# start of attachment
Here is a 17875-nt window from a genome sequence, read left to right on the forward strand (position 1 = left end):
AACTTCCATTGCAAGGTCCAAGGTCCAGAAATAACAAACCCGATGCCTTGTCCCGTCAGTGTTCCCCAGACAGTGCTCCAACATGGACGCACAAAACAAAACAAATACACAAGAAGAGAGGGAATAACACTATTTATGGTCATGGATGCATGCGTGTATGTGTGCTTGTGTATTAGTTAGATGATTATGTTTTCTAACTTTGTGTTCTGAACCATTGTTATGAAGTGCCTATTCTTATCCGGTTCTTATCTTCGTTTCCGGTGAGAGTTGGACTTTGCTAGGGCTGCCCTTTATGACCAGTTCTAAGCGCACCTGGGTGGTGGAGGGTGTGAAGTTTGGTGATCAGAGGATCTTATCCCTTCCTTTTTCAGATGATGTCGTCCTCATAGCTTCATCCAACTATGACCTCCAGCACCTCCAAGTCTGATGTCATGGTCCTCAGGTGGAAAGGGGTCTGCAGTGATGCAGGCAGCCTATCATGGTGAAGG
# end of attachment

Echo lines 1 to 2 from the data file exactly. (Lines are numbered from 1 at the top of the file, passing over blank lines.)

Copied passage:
Here is a 17875-nt window from a genome sequence, read left to right on the forward strand (position 1 = left end):
AACTTCCATTGCAAGGTCCAAGGTCCAGAAATAACAAACCCGATGCCTTGTCCCGTCAGTGTTCCCCAGACAGTGCTCCAACATGGACGCACAAAACAAAACAAATACACAAGAAGAGAGGGAATAACACTATTTATGGTCATGGATGCATGCGTGTATGTGTGCTTGTGTATTAGTTAGATGATTATGTTTTCTAACTTTGTGTTCTGAACCATTGTTATGAAGTGCCTATTCTTATCCGGTTCTTATCTTCGTTTCCGGTGAGAGTTGGACTTTGCTAGGGCTGCCCTTTATGACCAGTTCTAAGCGCACCTGGGTGGTGGAGGGTGTGAAGTTTGGTGATCAGAGGATCTTATCCCTTCCTTTTTCAGATGATGTCGTCCTCATAGCTTCATCCAACTATGACCTCCAGCACCTCCAAGTCTGATGTCATGGTCCTCAGGTGGAAAGGGGTCTGCAGTGATGCAGGCAGCCTATCATGGTGAAGG